My wife is helping to lead a women's retreat this weekend, and she is stressing out about her talk: "Loving God with a Sincere Heart." As soon as I got home from my college fair, she confronted me: "Help!" she said, "I don't know what to write!" It got me thinking about what a sincere heart really is, and who possesses it.

My models for sincerity are David (in the Old Testament) and Peter (in the New Testament). I don't know why, but I always equate the two together, like Peter is the New David in some way. David danced in a loin cloth before the Lord, he didn't care what people thought. He ate the showbread because he was hungry. He sinned boldly, but was quick to see his own fault, and humble enough to admit it. And he loved the Lord madly. Psalm 51, which was written after Nathan the prophet confronts David after his affair with Bathsheba, says of the Lord, "you insist on sincerity of heart."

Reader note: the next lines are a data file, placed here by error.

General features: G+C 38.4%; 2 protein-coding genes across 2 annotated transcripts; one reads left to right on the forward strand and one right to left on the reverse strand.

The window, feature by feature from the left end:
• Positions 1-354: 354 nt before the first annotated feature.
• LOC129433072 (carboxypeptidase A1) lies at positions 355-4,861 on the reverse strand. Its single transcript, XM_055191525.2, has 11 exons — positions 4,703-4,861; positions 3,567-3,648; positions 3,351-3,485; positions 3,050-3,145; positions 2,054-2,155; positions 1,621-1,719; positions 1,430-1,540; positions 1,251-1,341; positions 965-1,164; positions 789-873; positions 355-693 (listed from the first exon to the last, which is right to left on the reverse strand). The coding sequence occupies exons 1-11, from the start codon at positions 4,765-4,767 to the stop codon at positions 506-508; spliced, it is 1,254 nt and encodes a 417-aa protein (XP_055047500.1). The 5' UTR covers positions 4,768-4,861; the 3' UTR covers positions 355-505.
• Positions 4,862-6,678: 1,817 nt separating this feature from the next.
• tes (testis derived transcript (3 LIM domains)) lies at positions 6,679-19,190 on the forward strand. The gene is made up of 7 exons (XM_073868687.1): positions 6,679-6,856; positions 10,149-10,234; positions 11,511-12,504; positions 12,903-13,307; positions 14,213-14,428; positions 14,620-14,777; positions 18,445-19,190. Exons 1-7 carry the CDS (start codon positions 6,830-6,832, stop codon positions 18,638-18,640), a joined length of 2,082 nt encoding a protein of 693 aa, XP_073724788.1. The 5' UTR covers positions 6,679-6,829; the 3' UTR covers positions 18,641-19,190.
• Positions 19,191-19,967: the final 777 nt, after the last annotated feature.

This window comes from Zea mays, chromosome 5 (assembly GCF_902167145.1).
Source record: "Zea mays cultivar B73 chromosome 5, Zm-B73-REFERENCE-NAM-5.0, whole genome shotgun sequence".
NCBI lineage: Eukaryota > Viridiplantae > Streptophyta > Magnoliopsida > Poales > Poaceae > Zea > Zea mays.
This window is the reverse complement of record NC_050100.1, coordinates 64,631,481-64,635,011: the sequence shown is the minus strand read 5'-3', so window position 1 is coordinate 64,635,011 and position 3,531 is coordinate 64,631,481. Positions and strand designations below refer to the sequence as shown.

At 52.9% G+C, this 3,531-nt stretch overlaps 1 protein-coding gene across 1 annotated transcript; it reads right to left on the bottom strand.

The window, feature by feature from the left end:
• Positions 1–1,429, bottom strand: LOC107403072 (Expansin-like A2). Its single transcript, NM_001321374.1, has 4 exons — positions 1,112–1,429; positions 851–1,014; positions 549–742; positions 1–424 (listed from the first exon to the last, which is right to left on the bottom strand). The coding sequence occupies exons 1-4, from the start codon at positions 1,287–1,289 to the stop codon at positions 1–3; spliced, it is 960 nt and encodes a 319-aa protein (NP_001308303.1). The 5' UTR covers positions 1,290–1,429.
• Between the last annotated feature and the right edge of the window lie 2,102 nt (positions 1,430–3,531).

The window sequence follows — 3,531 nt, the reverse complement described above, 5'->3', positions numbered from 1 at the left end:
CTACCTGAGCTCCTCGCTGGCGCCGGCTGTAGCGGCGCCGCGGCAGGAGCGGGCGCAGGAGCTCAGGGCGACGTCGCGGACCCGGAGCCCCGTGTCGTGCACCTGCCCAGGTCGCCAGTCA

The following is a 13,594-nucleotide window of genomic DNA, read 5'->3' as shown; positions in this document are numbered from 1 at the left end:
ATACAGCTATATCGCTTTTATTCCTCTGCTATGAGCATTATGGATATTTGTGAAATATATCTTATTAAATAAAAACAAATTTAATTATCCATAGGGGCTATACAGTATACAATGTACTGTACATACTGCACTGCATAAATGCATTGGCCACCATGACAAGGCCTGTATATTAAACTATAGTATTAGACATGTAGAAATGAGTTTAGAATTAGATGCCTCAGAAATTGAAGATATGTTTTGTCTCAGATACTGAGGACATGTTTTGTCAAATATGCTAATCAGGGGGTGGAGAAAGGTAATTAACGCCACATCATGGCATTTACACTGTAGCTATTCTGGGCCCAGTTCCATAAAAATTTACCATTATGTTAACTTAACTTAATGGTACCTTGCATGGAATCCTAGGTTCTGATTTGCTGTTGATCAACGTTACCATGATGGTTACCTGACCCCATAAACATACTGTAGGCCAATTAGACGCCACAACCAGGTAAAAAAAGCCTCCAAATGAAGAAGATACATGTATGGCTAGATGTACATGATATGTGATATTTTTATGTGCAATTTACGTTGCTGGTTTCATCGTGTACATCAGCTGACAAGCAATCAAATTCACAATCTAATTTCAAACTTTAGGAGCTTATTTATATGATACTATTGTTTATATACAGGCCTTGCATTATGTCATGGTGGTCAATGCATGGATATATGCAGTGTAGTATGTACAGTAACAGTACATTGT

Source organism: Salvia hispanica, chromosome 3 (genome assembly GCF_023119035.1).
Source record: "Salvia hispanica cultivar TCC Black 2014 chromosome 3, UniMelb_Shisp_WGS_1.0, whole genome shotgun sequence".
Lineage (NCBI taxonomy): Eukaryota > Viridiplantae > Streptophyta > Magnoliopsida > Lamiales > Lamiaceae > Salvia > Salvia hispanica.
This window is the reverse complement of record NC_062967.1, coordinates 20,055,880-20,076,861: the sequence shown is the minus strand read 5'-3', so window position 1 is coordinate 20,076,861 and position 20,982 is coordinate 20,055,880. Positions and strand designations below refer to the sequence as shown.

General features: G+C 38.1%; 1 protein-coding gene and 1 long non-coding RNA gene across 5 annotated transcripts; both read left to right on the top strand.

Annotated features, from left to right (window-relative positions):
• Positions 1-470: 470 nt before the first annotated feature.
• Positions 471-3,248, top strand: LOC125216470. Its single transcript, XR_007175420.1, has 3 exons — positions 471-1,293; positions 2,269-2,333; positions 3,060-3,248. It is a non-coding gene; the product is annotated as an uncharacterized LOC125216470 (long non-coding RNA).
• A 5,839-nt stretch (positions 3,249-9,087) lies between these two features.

Peter was brazen, but only because he loved the Lord with everything he had. When Peter said, "though all may fall away, I will not fall away," he was being sincere. But he was wrong, too! He did fall away, but his sincerity displayed itself in the tears of shame he wept after realizing he had denied Jesus, and was being shown what he was at that time: a hypocrite, a liar, a bad friend.

But was this all Peter was? Does his denying Christ reduce him to just that--a denier? Jesus did not reduce Peter to what he was at that moment; rather, he saw him in his entirety. Part of sincerity is not pretending to be anything other than what you are--a sinner--while at the same time not reducing yourself to that identity. It is having "eyes to see."